United States Court of Appeals For the Eighth Circuit ___________________________ No. 17-2163 ___________________________ Raul Gardea lllllllllllllllllllllPlaintiff - Appellant v. JBS USA, LLC; Swift Pork Company lllllllllllllllllllllDefendants - Appellees ConAgra Foods, Inc. lllllllllllllllllllllDefendant ____________ Appeal from United States District Court for the Southern District of Iowa - Des Moines ____________ Submitted: December 13, 2018 Filed: February 8, 2019 ____________ Before LOKEN and ERICKSON, Circuit Judges, and MAGNUSON,1 District Judge. ____________ 1 The Honorable Paul A. Magnuson, United States District Judge for the District of Minnesota, sitting by designation. MAGNUSON, District Judge. Appellant Raul Gardea appeals the District Court’s2 grant of summary judgment in favor of Appellees JBS USA, LLC and Swift Pork Company (collectively, “JBS”). For the following reasons, we affirm. I. Background Appellant Raul Gardea worked at Appellee Swift Pork Company, a wholly owned subsidiary of Appellee JBS USA, as a maintenance mechanic at JBS’s pork processing facility in Marshalltown, Iowa. In early 2014, Gardea was treated for carpal tunnel syndrome in his right wrist. In February 2014, Gardea’s main treating physician, Dr. Paulson, imposed a temporary work restriction limiting Gardea to lifting no more than 40 pounds with his right arm. Gardea’s temporary work restrictions changed multiple times throughout 2014, as his physicians continued to increase and lower the amount of work he could do with his right arm based upon his capacity and level of pain. JBS accommodated Gardea’s work restrictions during this time by giving him light duty work. Finally, in October 2014, Gardea underwent a functional capacity evaluation (“FCE”). Based on the FCE, the testing physician imposed new work restrictions: waist to floor lifting of 35 pounds; waist to crown lifting of 25 pounds; bilateral carrying of 30 pounds; and right unilateral carrying of 15 pounds. Gardea’s physician also noted that he had significant difficulty holding, grabbing, and releasing tools, and doubted his ability to return to work as a mechanic. In November 2014, Dr. 2 The Honorable John A. Jarvey, United States District Judge for the Southern District of Iowa. -2- Paulson concluded that Gardea had reached maximum medical improvement and made the work restrictions from the FCE permanent. JBS determined that Gardea could no longer perform the duties of a maintenance mechanic because of his permanent work restrictions. Specifically, JBS concluded that it could not accommodate Gardea’s lifting restrictions because his job duties required him to regularly lift objects weighing more than 40 pounds. On December 1, 2014, JBS told Gardea that he was medically disqualified from the maintenance mechanic position due to his permanent restrictions. JBS offered Gardea six replacement jobs that would not interfere with his work restrictions. Gardea had no interest in the jobs for various reasons, including pay, hours, and job responsibilities, and he turned down every offer. JBS placed him on medical leave without pay, stating that he was free to apply for other jobs as they came open. Instead, Gardea found other employment and his employment with JBS ended automatically after 12 months on leave. Gardea filed suit against JBS pursuant to the Americans with Disabilities Act (“ADA”), the Iowa Civil Rights Act (“ICRA”), and the Iowa Wage Payment Collection Law (“IWPCL”). Gardea’s complaint contained two counts: first, a failure-to-accommodate claim and a termination claim under the ADA and ICRA, and second, an IWPCL claim, alleging that JBS intentionally failed to pay Gardea a portion of his earned wages. In March 2017, JBS sought summary judgment on all issues. In May 2017, the district court granted JBS’s motion for summary judgment. Gardea appealed. -3- II. Discussion A. Standard of Review We review a grant of summary judgment de novo. Torgerson v. City of Rochester, 643 F.3d 1031, 1042 (8th Cir. 2011) (en banc). Summary judgment is proper “if the pleadings, the discovery and disclosure materials on file, and any affidavits show that there is no genuine issue as to any material fact and that the movant is entitled to judgment as a matter of law.” Fed.R.Civ.P. 56(c)(2). B. Failure-to-Accommodate Claim The first count of Gardea’s complaint pleads a failure-to-accommodate claim under the ADA and ICRA. We analyze ADA and ICRA disability discrimination claims under the same standards. Tjernagel v. Gates Corp., 533 F.3d 666, 671 (8th Cir. 2008). To prevail on a failure-to-accommodate claim, a plaintiff “must first make a facial showing that he has an ADA disability and that he has suffered [an] adverse employment action. Then he must make a facial showing that he is a ‘qualified individual.’” Fenney v. Dakota, Minn. & E. R. Co., 327 F.3d 707, 712 (8th Cir. 2003). When the employee has made his facial showing, “[t]he burden then shifts to the employer to show that it is unable to accommodate the employee.” Id. (quotation omitted). 1. Disability The ADA defines “disability” as “a physical or mental impairment that substantially limits one or more major life activities of [an] individual.” 42 U.S.C. § 12102(1). The District Court held that Gardea was “arguably disabled” under the -4- ADA, and therefore there was a genuine issue of material fact precluding summary judgment on that issue. Gardea v. JBS USA LLC, No. 4:15-cv-00474, 2017 WL 5904675 at *2, 5 (S.D. Iowa, May 11, 2017). JBS argues that Gardea is not disabled within the meaning of the ADA because lifting restrictions do not substantially limit any major life activities. (Appellees’ Br. at 24.) However, lifting restrictions may qualify as a disability under the ADA Amendments Act (“ADAAA”), which relaxed the requirements for showing a disability. See Fleishman v. Continental Cas. Co., 698 F.3d 598, 606 n.3 (7th Cir. 2012) see 42 U.S.C. § 12102(4)(stating “[t]he definition of disability in this chapter shall be construed in favor of broad coverage”). In this case, the District Court relied on Equal Employment Opportunity Commission regulations, which broadened the definition of disability in the wake of the ADAAA, in determining that Gardea’s lifting restrictions arguably qualified as a disability. Gardea, 2017 WL 5904675 at *3. While lifting restrictions may qualify as a disability under the ADAAA, we need not make that determination. As discussed further below, even if Gardea is disabled, he is not qualified to perform the essential functions of his job, and his claim fails on that basis. 2. Qualification In order to show that he is a qualified individual under the ADA, Gardea must prove that he was able “to perform the essential functions of the position, with or without reasonable accommodation.” Hill v. Walker, 737 F.3d 1209, 1216 (8th Cir. 2016) (quotation omitted). Essential functions of the position are “the fundamental job duties of the employment position the individual with a disability holds or desires.” 29 C.F.R. § 1630.2(n)(1). Accommodations are not reasonable if an employer “can demonstrate that the accommodation would impose undue hardship -5- on the operation of the business.” 42 U.S.C. § 12112(5)(A). An employee must show that an accommodation is “reasonable on its face.” U.S. Airways, Inc. v. Barnett, 535 U.S. 391, 401 (2002). As the district court found, lifting is an essential function of the maintenance mechanic position. The record shows that mechanics must have the ability to lift objects weighing up to 100 pounds, carry ladders and motors in excess of 40 pounds, and frequently perform lifting between 10 and 50 pounds. (JA at 27, ¶¶ 25-27, 517518, 560.) Gardea does not directly dispute that lifting is an essential function, but rather challenges the frequency with which heavy lifting is required in his position. However, “a task may be an essential function even if the employee performs it for only a few minutes each week.” Minnihan v. MediaCom Commc’ns Corp., 779 F.3d 803, 812 (8th Cir. 2015). The record shows that heavy lifting is commonplace in the maintenance mechanic position. Therefore, the lifting of objects heavier than Gardea can lift is an essential function. Gardea also alleges that his lifting restriction could have been reasonably accommodated because (1) assistance from other mechanics was available and (2) the use of lift-assisting devices was available. First, assistance from other mechanics is not a reasonable accommodation. “‘[A]n accommodation that would cause other employees to work harder, longer, or be deprived of opportunities is not mandated’ under the ADA.” Id. at 813 (quotation omitted). Because Gardea’s lifting limitations are so restrictive, he would require assistance lifting many commonplace objects involved in his job, including all ladders and machinery. The record reflects that certain storage areas are too small for two people to perform a lift, and other mechanics are not always available to assist others in lifting objects. (JA at 28, ¶¶ 32-33.) Because this accommodation would require JBS to extensively change its practices and work environment, it is unreasonable. -6- Second, the accommodation of lift-assisting devices is also unreasonable in this situation. Lift-assisting devices require overhead beams, which are not found in all areas of JBS’s plant. (JA at 526, ¶ 29). Additionally, objects are sometimes in tight quarters which makes use of assisting devices impractical, and some lift-assisting devices require employees to first lift an object by hand onto the device. (JA at 527, ¶ 30.) It is utterly impractical to expect that a mechanic can function properly when he needs an assisting device to lift most objects, including ladders. Gardea’s proposed accommodation is not reasonable on its face and would impose an undue hardship on the operation of JBS’s business. Finally, Gardea argues that the replacement positions JBS offered did not qualify as reasonable accommodations, and therefore JBSs did not engage in the “interactive process” as required under the ADA. See Kallail v. Alliant Enegergy Corp. Servs., Inc., 691 F.3d 925, 933 (8th Cir. 2012). “If an employer has offered reassignment as a reasonable accommodation, then the employee must offer evidence showing both that the position offered was inferior to [the employee’s] former job and that a comparable position for which the employee was qualified was open.” Id. at 933 (quotation omitted). The jobs JBS offered Gardea had a lower rate of hourly pay, and therefore may be considered “inferior.” However, Gardea has failed to show that a position comparable to his maintenance mechanic job was available. Gardea claims JBS did not offer him a labeling job that he desired, but the record reflects that the labeling position was already filled and offered an even lower rate of pay than the others JBS offered. (JA at 534 ¶ 36.) Because JBS offered Gardea several jobs within his restrictions, and he has failed to show that other, more comparable jobs were available, the district court was correct in holding that JBS fairly engaged in the interactive process and its attempts to accommodate Gardea with other jobs were reasonable. -7- Lifting is an essential function of the maintenance mechanic position that could not be reasonably accommodated, and Gardea has failed to show that accommodations JBS offered were unreasonable. Therefore, Gardea is not a qualified individual under the ADA and summary judgment in JBS’s favor was proper. C. Termination Claim Gardea also argues that JBS violated the ADA and ICRA by placing him on medical leave and then terminating him 12 months later. To prevail on this claim, Gardea must show “that [he] (1) is disabled within the meaning of the ADA, (2) is a qualified individual under the ADA, and (3) has suffered an adverse employment decision because of his disability.” Tramp v. Associated Underwriters, Inc., 768 F.3d 793, 804 (8th Cir. 2014). As analyzed above, because Gardea was not a qualified individual under the ADA, his termination claim also fails. D. IWPCL Claim The IWPCL requires employers in Iowa to pay all wages when due. Iowa Code § 91A.8. If an Iowa employers intentionally violates its wage-payment obligations, then “the employer shall be liable to the employee for any wages . . . that are so intentionally failed to be paid . . . plus liquidated damages, court costs and any attorney’s fees . . . ” Iowa Code § 91A.8. Gardea claims that JBS violated the IWPCL by failing to pay all wages he was due from July 25, 2014 through September 12, 2014. However, JBS’s payroll records reflect that he was paid correctly and any errors in Gardea’s hours were quickly remedied. (JA at 69-71, 539 ¶¶ 43-44.) Gardea submitted charts to support his argument but concedes that the information therein is from his own recollection. -8- (Appellant’s Reply Br. at 20, n.4.)3 Because mere allegations are insufficient to rebut a properly supported motion for summary judgment, the district court correctly granted summary judgment on this issue. III. Conclusion For the foregoing reasons, we affirm the judgment of the district court. ______________________________ 3 The District Court struck handwritten information on the charts, which Gardea continues to rely on, because it was unreliable. (JA at 608.) -9-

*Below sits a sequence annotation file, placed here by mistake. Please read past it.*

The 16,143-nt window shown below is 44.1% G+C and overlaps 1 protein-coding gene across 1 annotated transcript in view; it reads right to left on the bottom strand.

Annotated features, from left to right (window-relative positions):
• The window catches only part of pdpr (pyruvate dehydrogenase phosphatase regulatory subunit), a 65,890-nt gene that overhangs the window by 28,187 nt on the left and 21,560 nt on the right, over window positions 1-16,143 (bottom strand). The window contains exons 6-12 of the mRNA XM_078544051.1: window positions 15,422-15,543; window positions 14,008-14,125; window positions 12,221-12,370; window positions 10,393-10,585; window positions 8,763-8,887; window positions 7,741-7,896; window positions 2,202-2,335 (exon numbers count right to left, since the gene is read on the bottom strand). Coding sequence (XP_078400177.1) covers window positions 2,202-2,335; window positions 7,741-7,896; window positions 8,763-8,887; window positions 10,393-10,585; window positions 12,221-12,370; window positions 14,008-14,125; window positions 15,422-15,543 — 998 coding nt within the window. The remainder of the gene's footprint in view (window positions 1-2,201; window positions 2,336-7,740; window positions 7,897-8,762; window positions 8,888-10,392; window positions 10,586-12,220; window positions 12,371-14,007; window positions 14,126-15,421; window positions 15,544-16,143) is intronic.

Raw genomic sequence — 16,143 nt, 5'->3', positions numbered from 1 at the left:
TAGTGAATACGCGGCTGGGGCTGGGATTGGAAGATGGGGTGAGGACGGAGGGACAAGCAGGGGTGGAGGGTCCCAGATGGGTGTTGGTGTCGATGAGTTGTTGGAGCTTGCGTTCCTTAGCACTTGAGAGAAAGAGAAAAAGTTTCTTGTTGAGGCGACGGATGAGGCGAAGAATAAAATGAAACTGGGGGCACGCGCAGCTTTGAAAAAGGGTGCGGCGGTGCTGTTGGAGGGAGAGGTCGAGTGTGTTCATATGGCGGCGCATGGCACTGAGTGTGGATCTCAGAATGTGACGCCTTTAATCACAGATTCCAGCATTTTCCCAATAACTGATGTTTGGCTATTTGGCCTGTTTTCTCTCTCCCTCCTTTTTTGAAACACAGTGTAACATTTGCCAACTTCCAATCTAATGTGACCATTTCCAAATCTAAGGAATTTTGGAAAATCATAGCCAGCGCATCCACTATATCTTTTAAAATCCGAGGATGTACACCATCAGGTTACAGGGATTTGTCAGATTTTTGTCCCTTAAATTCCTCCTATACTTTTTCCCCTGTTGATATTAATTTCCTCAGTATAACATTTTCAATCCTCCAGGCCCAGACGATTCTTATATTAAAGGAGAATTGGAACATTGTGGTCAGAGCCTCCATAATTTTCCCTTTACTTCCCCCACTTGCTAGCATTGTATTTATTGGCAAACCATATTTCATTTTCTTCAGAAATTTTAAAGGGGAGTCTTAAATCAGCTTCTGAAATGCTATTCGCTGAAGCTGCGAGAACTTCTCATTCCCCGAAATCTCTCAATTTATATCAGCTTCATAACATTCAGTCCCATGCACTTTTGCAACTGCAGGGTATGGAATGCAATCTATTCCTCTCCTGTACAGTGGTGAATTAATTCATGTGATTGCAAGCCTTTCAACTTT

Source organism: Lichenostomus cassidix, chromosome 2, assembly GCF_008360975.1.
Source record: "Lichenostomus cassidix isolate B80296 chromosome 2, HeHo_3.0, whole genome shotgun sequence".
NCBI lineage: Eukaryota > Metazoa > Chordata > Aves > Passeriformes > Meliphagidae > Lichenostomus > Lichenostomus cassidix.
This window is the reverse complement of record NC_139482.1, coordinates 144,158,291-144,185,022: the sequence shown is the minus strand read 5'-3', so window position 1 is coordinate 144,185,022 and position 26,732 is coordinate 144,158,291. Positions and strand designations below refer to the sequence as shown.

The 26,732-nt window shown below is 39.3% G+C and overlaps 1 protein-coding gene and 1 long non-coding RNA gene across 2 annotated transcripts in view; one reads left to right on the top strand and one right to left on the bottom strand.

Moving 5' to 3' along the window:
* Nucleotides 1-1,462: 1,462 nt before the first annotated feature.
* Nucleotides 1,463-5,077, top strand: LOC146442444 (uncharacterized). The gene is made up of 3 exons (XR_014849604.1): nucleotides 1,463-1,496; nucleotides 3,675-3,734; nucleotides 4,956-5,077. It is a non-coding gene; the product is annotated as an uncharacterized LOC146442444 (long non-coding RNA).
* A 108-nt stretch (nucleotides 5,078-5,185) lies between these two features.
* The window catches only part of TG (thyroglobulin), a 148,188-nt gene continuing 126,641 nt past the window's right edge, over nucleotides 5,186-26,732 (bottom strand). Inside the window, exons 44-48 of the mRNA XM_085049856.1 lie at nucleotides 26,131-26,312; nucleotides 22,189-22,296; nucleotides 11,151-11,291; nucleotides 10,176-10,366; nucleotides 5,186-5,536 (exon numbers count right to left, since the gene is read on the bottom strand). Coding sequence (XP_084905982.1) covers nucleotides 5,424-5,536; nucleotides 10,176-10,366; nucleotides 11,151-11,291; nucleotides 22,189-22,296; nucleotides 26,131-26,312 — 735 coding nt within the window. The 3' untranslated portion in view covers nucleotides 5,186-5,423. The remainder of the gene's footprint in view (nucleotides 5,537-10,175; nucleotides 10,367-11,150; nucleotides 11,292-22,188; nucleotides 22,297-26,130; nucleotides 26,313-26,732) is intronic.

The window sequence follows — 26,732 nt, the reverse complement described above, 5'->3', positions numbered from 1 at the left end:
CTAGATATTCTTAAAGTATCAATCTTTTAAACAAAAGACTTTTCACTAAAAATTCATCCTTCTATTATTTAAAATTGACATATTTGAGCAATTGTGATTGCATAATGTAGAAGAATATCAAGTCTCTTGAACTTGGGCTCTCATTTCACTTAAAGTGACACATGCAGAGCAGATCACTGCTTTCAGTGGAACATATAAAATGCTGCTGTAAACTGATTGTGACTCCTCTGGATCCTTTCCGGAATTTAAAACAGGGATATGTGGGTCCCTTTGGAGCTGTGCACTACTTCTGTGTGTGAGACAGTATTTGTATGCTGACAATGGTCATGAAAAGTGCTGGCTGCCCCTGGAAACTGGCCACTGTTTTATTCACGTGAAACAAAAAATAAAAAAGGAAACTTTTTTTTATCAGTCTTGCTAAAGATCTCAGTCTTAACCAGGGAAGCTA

Primary Holding

The district court's judgment in favor of JBS in an action under the Americans with Disabilities Act, the Iowa Civil Rights Act, and the Iowa Wage Payment Collection Law, affirmed.

Disclaimer: Justia Annotations is a forum for attorneys to summarize, comment on, and analyze case law published on our site. Justia makes no guarantees or warranties that the annotations are accurate or reflect the current state of law, and no annotation is intended to be, nor should it be construed as, legal advice. Contacting Justia or any attorney through this site, via web form, email, or otherwise, does not create an attorney-client relationship.